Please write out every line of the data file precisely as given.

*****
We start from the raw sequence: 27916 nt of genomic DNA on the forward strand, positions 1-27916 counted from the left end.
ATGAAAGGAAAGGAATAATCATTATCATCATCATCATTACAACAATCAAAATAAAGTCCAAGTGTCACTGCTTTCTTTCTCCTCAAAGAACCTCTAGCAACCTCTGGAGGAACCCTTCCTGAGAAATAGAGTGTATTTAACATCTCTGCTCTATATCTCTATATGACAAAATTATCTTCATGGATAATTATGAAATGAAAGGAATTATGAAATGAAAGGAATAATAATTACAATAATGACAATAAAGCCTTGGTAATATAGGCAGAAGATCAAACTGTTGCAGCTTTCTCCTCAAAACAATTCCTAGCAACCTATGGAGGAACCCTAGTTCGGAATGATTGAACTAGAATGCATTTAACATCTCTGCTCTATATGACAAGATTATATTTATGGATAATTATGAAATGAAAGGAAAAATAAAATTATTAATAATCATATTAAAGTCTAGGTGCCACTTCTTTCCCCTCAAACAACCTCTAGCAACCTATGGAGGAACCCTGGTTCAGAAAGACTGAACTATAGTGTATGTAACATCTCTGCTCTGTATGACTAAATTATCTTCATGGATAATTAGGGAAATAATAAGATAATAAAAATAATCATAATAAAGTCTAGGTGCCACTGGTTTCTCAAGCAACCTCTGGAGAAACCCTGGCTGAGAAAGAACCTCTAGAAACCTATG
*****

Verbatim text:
We start from the raw sequence: 27916 nt of genomic DNA on the forward strand, positions 1-27916 counted from the left end.
ATGAAAGGAAAGGAATAATCATTATCATCATCATCATTACAACAATCAAAATAAAGTCCAAGTGTCACTGCTTTCTTTCTCCTCAAAGAACCTCTAGCAACCTCTGGAGGAACCCTTCCTGAGAAATAGAGTGTATTTAACATCTCTGCTCTATATCTCTATATGACAAAATTATCTTCATGGATAATTATGAAATGAAAGGAATTATGAAATGAAAGGAATAATAATTACAATAATGACAATAAAGCCTTGGTAATATAGGCAGAAGATCAAACTGTTGCAGCTTTCTCCTCAAAACAATTCCTAGCAACCTATGGAGGAACCCTAGTTCGGAATGATTGAACTAGAATGCATTTAACATCTCTGCTCTATATGACAAGATTATATTTATGGATAATTATGAAATGAAAGGAAAAATAAAATTATTAATAATCATATTAAAGTCTAGGTGCCACTTCTTTCCCCTCAAACAACCTCTAGCAACCTATGGAGGAACCCTGGTTCAGAAAGACTGAACTATAGTGTATGTAACATCTCTGCTCTGTATGACTAAATTATCTTCATGGATAATTAGGGAAATAATAAGATAATAAAAATAATCATAATAAAGTCTAGGTGCCACTGGTTTCTCAAGCAACCTCTGGAGAAACCCTGGCTGAGAAAGAACCTCTAGAAACCTATG